Dana Hayden is a self-described “YouTube junkie” who especially likes watching classical music videos online. The 74-year-old lives in a Brighton apartment building for seniors run by the Boston Housing Authority, and has been getting his internet access for free through a federal program called the Affordable Connectivity Program (ACP).

“I have cancer, so it's very it's very difficult for me to leave my apartment,” Hayden said. “So this access to this internet is really a godsend to me. I can't say enough happy things about.”

The federal program providing low-income households with $30 a month for internet access, is coming to an end. More than 367,000 Massachusetts households are set to lose that subsidy. April is the last month those families will receive the full discount. According to the FCC, which runs the program, some families may get a final, partial discount in May.

“This is a program that is improving the lives of Americans everywhere,” said Cynthia Wilkerson, executive director of Little Brothers, Friends of the Elderly, a non-profit organization focused on combatting social isolation of senior citizens. The program helped sign Hayden up for the internet subsidy program.

“This is affecting children, it's affecting students, it's affecting families. It's affecting older adults. This has made a really significant difference in the lives of so many millions of Americans,” Wilkerson said.

Nationally, 23 million households are set to lose the internet subsidy.

“The cost of internet service has always been a barrier to our families and our people in our communities,” said Sharon Scott-Chandler, president and CEO of the social services nonprofit Action for Boston Community Development, which has also promotedthe ACP as a benefit for low-income residents.

“Internet connectivity has become a basic necessity to live, to get ahead, to keep a job, to go to school and be successful in school,” she said. “And so we really need to have this kind of support to allow people to continue connecting to technology.”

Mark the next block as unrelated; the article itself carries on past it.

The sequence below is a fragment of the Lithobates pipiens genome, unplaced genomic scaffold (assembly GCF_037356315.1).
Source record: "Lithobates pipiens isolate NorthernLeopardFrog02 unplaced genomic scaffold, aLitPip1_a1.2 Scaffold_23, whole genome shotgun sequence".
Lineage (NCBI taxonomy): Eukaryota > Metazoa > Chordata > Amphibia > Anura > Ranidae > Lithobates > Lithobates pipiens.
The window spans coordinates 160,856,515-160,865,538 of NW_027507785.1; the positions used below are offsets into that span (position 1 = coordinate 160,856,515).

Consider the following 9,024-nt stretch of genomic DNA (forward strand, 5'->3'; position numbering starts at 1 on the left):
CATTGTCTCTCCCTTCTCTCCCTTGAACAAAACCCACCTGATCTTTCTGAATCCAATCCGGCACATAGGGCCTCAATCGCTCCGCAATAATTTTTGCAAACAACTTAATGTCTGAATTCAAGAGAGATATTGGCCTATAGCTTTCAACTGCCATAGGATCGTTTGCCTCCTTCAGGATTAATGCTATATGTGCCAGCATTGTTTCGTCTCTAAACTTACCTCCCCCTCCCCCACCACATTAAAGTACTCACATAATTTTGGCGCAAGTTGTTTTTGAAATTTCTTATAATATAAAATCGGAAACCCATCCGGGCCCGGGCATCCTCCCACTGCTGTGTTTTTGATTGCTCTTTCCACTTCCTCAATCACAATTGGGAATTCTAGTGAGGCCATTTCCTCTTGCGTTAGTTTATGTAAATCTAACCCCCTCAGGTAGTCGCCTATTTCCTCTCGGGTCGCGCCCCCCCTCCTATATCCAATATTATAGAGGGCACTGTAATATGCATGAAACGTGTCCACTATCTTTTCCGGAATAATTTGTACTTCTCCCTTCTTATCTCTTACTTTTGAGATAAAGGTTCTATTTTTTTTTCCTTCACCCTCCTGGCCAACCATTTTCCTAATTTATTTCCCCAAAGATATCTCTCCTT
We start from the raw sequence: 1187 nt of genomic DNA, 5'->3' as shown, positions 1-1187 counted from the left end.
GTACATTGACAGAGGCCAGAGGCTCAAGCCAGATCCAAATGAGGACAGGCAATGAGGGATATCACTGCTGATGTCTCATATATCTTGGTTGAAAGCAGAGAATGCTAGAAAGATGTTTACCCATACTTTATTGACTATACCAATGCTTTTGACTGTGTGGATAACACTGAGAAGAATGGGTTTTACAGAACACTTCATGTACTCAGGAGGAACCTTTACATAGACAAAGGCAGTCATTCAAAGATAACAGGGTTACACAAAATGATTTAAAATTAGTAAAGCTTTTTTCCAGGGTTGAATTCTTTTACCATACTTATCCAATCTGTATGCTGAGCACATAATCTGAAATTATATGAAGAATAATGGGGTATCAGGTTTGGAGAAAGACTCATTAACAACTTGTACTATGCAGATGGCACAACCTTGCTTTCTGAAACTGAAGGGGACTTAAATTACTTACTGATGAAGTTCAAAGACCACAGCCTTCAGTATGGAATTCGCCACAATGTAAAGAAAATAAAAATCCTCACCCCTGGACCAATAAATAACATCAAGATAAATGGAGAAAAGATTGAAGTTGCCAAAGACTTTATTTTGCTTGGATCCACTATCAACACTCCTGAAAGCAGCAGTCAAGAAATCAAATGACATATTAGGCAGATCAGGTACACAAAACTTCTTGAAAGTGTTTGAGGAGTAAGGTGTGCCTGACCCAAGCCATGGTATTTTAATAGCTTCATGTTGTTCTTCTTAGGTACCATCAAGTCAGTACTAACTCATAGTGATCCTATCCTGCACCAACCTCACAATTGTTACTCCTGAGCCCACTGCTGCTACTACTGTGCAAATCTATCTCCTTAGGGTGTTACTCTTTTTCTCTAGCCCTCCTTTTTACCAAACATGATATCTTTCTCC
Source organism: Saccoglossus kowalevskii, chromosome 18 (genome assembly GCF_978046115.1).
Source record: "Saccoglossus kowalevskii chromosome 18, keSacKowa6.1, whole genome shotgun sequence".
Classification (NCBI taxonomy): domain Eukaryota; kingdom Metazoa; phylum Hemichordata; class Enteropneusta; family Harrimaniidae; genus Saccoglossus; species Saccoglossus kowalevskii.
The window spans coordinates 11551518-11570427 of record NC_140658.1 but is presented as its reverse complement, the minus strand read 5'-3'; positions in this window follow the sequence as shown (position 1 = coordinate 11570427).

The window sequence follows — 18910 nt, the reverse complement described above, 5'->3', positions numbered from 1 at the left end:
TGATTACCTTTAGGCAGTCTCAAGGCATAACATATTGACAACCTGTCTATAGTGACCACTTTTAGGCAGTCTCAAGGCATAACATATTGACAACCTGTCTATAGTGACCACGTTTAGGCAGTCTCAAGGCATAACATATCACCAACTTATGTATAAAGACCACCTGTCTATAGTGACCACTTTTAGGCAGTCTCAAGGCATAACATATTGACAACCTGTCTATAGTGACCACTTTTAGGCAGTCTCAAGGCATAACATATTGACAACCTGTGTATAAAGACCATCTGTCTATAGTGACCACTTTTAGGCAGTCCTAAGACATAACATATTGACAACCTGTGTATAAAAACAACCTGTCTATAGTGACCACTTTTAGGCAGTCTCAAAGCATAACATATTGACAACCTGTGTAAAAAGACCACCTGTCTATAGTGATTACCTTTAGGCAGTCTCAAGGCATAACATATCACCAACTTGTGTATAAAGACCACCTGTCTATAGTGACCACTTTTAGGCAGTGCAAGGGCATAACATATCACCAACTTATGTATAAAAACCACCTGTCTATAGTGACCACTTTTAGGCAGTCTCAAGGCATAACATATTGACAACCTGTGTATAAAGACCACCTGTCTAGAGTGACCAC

As the federal subsidy comes to an end, Hayden was able to sign up for a discounted deal with his internet service provider to be connected for about $10 a month. Those kinds of affordable plans, which offer slower internet speeds, can work for smaller households, said Peter Favorito, senior digital equity manager for the City of Boston.

“But for larger households, with big families or a student, the more expensive plans that offer faster speeds are what folks would really need,” Favorito said. “And that's where the affordability aspect really comes in and becomes a burden.”

Losing the federal subsidy could worsen the nation's so-called “digital divide,” Favorito said.

“This isn't just a technology issue,” he said. “The impacts of this divide have had ripple effects that have furthered racial, economic, educational, health, climate and transit inequities.”

More than 50,000 households in Boston are currently enrolled in ACP. Favorito said the city is working on a number of efforts to lessen the burdenof the program's expiration, including upcoming grant awards to community organizations helping with affordable internet access, telehealth and computer refurbishment programs.

Favorito said he's hopeful, though, that federal lawmakers will extend the program.

“Down in D.C., there is the Affordable Connectivity Program Extension Act, which would add $7 billion to the program to keep it alive, at least through the end of this year,” he said. “And that has bipartisan support. Because this issue is not a partisan issue. It's not a rural versus urban issue. It is simply a quality of life issue.”

Massachusetts Congresswoman Lori Trahan is among the cosponsors of that legislation.

“There’s a bipartisan understanding of the devastating consequences of ACP running out of money, and we have legislation with 228 Republican and Democratic cosponsors ready to prevent that from happening,” Trahan said in a written statement. “[House of Representatives] Speaker [Mike] Johnson needs to put this legislation on the floor without delay, so people aren’t forced to choose between keeping their internet access or putting food on the table for their families.”

The $1.1 trillion House spending package unveiled last month did not include funding to extend the ACP.

Senator Ed Markey visited the Lynn Public Library in February for an event intended to highlight the need to extend the program.

“We must treat internet access like a public good and ensure that everyone is connected online,” Markey said in a press release at the time. “It is absolutely vital that Congress provide additional funding to the ACP and close the digital divide once and for all.”